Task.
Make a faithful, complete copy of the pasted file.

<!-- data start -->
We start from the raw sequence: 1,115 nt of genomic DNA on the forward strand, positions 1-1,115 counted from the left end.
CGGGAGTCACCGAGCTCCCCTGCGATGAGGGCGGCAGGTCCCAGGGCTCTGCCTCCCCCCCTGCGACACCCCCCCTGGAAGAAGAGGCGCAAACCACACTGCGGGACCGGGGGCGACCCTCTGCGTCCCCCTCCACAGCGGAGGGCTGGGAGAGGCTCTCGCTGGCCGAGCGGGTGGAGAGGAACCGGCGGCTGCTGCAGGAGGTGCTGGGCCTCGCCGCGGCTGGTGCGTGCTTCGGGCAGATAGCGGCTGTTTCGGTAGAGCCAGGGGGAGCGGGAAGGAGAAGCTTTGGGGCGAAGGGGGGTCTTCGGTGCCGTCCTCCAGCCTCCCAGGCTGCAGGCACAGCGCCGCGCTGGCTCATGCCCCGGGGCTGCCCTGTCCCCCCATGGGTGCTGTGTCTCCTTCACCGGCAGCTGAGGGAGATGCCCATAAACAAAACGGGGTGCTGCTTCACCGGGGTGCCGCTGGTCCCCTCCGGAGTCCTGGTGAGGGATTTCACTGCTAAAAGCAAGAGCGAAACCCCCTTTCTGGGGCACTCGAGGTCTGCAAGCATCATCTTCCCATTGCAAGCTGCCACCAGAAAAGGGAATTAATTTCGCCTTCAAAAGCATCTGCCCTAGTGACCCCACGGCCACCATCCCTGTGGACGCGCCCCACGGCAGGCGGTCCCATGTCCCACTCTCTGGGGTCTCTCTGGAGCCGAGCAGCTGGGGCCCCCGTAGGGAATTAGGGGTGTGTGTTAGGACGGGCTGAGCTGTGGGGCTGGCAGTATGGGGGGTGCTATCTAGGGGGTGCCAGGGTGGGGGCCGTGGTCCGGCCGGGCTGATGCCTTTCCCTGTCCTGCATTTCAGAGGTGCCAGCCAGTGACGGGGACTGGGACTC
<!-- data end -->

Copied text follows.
We start from the raw sequence: 1,115 nt of genomic DNA on the forward strand, positions 1-1,115 counted from the left end.
CGGGAGTCACCGAGCTCCCCTGCGATGAGGGCGGCAGGTCCCAGGGCTCTGCCTCCCCCCCTGCGACACCCCCCCTGGAAGAAGAGGCGCAAACCACACTGCGGGACCGGGGGCGACCCTCTGCGTCCCCCTCCACAGCGGAGGGCTGGGAGAGGCTCTCGCTGGCCGAGCGGGTGGAGAGGAACCGGCGGCTGCTGCAGGAGGTGCTGGGCCTCGCCGCGGCTGGTGCGTGCTTCGGGCAGATAGCGGCTGTTTCGGTAGAGCCAGGGGGAGCGGGAAGGAGAAGCTTTGGGGCGAAGGGGGGTCTTCGGTGCCGTCCTCCAGCCTCCCAGGCTGCAGGCACAGCGCCGCGCTGGCTCATGCCCCGGGGCTGCCCTGTCCCCCCATGGGTGCTGTGTCTCCTTCACCGGCAGCTGAGGGAGATGCCCATAAACAAAACGGGGTGCTGCTTCACCGGGGTGCCGCTGGTCCCCTCCGGAGTCCTGGTGAGGGATTTCACTGCTAAAAGCAAGAGCGAAACCCCCTTTCTGGGGCACTCGAGGTCTGCAAGCATCATCTTCCCATTGCAAGCTGCCACCAGAAAAGGGAATTAATTTCGCCTTCAAAAGCATCTGCCCTAGTGACCCCACGGCCACCATCCCTGTGGACGCGCCCCACGGCAGGCGGTCCCATGTCCCACTCTCTGGGGTCTCTCTGGAGCCGAGCAGCTGGGGCCCCCGTAGGGAATTAGGGGTGTGTGTTAGGACGGGCTGAGCTGTGGGGCTGGCAGTATGGGGGGTGCTATCTAGGGGGTGCCAGGGTGGGGGCCGTGGTCCGGCCGGGCTGATGCCTTTCCCTGTCCTGCATTTCAGAGGTGCCAGCCAGTGACGGGGACTGGGACTC